Town & Country, formerly the Home Journal and The National Press, is a monthly American lifestyle magazine. It is the oldest continually published general interest magazine in the United States.
It was founded by poet and essayist Nathaniel Parker Willis and New York Evening Mirror newspaper editor George Pope Morris, as The National Press in 1846. Eight months later, it was renamed The Home Journal. After 1901, the magazine title became "Town & Country" and it has retained that name ever since.
Throughout most of the 19th century, this weekly magazine featured poetry, essays, and fiction. As more influential people began reading it, the magazine began to include society news and gossip in its pages. After 1901, the magazine continued to chronicle the social events and leisure activities of the North American landed aristocracy such as debutante or cotillion balls, and also reported on the subsequent "advantageous marriages" that came from people meeting at such social engagements.
The magazine's earlier readership initially consisted of members of the Establishment. This includes older wealthy families of New York, Boston Brahmins or those people in other parts of the United States whose surnames may have appeared in the Social Register.
Willis owned and edited the magazine from 1846 until his death in 1867.
After Willis's death, the magazine went through several owners and editors until William Randolph Hearst acquired ownership in 1925. The first editor under Hearst ownership was Harry Bull. He edited the magazine from 1925 through 1949. Henry B. Sell became Bull's successor.
The magazine is still owned and published by the Hearst Corporation.
Today, the magazine is published monthly, and its readership is composed of mainly younger socialites, café society, and middle class professionals.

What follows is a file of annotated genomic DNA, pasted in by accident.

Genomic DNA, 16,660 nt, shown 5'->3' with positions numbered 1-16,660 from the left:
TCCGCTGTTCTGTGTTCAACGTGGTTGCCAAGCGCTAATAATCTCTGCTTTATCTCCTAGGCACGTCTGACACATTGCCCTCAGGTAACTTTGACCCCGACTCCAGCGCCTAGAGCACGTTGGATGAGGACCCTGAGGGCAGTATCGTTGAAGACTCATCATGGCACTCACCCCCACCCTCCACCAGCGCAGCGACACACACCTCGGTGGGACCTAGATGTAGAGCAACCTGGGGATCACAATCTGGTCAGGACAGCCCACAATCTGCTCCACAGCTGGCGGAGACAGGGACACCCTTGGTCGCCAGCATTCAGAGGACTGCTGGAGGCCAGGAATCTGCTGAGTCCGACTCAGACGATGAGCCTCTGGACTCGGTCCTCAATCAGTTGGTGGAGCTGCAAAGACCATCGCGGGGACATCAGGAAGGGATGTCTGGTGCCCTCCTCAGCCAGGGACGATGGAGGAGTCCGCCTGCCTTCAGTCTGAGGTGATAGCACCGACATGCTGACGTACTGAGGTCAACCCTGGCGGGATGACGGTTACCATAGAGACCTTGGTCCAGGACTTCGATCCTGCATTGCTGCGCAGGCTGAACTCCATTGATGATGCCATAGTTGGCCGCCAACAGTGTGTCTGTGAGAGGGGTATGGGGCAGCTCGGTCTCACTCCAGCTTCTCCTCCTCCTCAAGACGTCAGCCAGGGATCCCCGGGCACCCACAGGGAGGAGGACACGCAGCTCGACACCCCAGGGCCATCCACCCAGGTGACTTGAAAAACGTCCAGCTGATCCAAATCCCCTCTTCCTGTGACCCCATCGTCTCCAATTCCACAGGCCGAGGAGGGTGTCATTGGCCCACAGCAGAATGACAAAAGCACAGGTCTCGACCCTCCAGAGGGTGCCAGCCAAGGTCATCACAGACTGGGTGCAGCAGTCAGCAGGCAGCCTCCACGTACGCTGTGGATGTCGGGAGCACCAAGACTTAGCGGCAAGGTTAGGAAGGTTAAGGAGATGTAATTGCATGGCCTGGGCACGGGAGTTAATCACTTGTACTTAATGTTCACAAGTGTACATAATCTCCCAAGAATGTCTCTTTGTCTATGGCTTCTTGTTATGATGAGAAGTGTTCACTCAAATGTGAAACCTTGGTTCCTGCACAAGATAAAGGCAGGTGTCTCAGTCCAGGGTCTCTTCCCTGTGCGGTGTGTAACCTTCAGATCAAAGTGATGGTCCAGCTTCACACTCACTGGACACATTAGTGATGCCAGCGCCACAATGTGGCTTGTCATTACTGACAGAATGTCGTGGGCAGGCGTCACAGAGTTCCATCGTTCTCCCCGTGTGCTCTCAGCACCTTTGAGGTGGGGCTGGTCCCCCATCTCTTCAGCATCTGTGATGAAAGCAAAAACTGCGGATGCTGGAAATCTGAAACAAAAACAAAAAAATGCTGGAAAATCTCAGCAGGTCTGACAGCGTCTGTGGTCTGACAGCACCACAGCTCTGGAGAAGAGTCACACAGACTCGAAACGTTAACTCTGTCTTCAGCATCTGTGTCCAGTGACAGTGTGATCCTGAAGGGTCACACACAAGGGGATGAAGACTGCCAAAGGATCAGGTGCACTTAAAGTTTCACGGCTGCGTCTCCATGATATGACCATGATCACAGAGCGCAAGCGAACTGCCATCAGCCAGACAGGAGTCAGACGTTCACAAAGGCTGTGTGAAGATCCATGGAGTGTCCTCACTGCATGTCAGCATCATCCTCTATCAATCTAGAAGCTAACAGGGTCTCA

Most of the advertising copy in the magazine is for luxury goods and services. The feature articles and photography focus primarily on fashion, arts, culture, interior design, travel, weddings, parties, gala events and other interests and concerns of the upper class.
In May 1993, Pamela Fiori became the first woman editor-in-chief of Town & Country magazine. During her tenure, Fiori has been credited with increasing circulation in several ways, including making the magazine more fashion forward and, in recent years, making philanthropy more of a priority for the magazine.
Fiori also has pushed for more diversity in the magazine's coverage. In an effort to play down the magazine's perceived snobbish and elitist WASP, or preppy image, more celebrities have been showing up on the magazine covers, and there has been an increase in the number of articles showcasing the events and weddings of socially prominent persons of African-American descent, as well as the social activities of people of other ethnicities.
In September 2003, a spin-off magazine entitled Town & Country Travel appeared. It is published quarterly. In September 2007, Town & Country Travel launched a travel website, townandcountrytravelmag.com; its staff travel blog can be found here. There is a special edition of the magazine focusing on wedding planning. In the past decade, several etiquette, wedding and lifestyle guidebooks have also published by the magazine. Among the most recent books published by the magazine is "Modern Manners: The Thinking Person's Guide to Social Graces," released in 2005 and edited by Town & Country senior editor Thomas Farley.